(vii) Cultural method: This involves the use of cultural practices of crop production to reduce the growth of weeds on the farm. Such cultural practices include
i. Burning of farmland: This kills weed parts, seeds and fruits both in the soil and on the surface.
ii. Tillage: Tillage helps to expose weed parts for destruction by sun or herbicides. They can also be hand picked and destroyed.
iii. Early planting: This ensures that crops are well established before the weeds start growing.
iv. Good spacing: Proper spacing of crops helps in the reduction of weeds along the crop rows. It also makes it easy for weeding to he done.
v. Mixed cropping: Planting or two or more crops, together oil the same farmland can help to reduce the intensity of weeds on the farm
(c) Biological method
This involves the use of living plants and animals to control weeds. They include:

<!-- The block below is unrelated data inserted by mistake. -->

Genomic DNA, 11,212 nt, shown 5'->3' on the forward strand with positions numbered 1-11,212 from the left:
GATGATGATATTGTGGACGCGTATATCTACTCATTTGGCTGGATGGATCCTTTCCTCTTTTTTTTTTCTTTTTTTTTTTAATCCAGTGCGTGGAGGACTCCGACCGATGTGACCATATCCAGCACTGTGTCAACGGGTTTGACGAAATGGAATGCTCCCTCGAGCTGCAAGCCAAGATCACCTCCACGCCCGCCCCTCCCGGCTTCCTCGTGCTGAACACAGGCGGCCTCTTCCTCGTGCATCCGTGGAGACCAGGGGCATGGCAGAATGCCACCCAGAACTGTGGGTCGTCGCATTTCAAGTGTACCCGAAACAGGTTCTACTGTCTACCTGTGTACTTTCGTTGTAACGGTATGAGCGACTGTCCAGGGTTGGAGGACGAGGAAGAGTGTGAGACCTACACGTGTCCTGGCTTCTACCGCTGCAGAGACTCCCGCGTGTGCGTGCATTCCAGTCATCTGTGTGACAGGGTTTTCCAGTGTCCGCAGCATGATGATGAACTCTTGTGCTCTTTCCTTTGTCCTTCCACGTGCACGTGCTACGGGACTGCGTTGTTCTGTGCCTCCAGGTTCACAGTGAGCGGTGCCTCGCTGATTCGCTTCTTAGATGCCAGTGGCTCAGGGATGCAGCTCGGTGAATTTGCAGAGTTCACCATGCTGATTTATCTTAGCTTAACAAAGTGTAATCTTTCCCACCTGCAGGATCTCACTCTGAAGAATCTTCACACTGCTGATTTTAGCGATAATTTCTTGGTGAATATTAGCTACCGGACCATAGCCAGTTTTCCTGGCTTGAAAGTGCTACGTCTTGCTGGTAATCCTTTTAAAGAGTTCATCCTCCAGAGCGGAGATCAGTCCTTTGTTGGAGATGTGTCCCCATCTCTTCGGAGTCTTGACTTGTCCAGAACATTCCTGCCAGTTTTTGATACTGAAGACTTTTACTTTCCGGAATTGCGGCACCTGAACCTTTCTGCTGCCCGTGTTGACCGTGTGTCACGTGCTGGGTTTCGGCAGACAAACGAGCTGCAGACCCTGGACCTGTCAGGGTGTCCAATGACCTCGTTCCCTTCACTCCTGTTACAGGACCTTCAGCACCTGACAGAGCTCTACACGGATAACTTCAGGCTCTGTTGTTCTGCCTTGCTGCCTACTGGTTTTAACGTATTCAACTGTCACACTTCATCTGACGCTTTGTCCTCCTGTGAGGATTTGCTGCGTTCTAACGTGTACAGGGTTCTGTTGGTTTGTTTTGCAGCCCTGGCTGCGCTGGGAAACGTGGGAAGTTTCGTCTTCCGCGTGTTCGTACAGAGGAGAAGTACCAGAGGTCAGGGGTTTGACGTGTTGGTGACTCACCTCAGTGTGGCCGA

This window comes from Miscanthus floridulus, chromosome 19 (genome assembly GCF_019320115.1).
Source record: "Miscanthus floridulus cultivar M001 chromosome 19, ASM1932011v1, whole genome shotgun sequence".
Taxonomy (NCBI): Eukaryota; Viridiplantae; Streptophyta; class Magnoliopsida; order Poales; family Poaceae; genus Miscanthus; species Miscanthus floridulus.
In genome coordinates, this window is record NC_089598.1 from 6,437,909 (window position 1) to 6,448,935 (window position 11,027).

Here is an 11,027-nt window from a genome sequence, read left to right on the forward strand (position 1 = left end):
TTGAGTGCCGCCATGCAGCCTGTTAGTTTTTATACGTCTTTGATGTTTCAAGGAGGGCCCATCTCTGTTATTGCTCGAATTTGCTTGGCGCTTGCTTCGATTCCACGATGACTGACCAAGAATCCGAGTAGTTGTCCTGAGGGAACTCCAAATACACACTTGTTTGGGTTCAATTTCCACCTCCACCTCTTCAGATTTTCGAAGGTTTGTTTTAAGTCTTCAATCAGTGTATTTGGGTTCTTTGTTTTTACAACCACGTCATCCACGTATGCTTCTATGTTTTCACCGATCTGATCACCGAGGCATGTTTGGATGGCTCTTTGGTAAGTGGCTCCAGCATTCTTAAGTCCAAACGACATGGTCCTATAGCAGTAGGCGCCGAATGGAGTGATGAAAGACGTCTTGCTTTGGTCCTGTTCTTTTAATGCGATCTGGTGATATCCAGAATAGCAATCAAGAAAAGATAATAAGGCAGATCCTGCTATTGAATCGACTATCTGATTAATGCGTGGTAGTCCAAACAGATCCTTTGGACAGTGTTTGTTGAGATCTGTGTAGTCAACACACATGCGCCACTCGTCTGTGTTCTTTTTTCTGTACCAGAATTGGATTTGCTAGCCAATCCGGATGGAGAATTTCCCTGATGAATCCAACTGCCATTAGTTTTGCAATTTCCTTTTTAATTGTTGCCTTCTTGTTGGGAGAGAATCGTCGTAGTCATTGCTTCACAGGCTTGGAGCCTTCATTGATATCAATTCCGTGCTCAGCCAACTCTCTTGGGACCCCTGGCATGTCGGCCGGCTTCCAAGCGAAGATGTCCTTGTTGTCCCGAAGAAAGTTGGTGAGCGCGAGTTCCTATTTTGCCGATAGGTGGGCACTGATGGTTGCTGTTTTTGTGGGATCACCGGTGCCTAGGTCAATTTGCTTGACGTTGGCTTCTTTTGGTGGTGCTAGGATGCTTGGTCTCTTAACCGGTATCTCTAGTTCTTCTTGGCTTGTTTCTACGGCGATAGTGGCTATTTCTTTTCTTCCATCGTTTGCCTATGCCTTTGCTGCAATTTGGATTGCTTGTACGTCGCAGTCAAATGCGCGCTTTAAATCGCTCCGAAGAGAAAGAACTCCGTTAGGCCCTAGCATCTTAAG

(i) Use of suppressive plants: Crops that grow fast and large too can be used to overshadow weeds thereby reducing their growth, Also, cover crops such as melon and legumes like groundnut can be used to control weeds on the farm.
(ii) Use of insects: This involves the use of identified insect pests weeds in controlling weeds on the farm. Insects which have been found to feed on a particular weed can be multiplied and introduced to the area to feed and destroy such weed species.
(iii) Pasturing: This involves the grazing of farm animals on weeds usually in plantations such as rubber and oil palm. Animals like i cattle, sheep or goat are commonly used in this method.
(d) Chemical method
This is the method that is used on a large scale. It makes use of chemicals in the control of weeds. These chemicals are known as herbicides. They are sprayed either on the leaves of weeds or applied to the soil. They are classified into:
(i) Selective herbicides: These are chemicals that can kill certain groups or species of plants. Example is 2, 4 -D (Dichlorophen-oxyacetic acid). They can be used in cereals, sugar cane and soya beans farms to reduce weeds.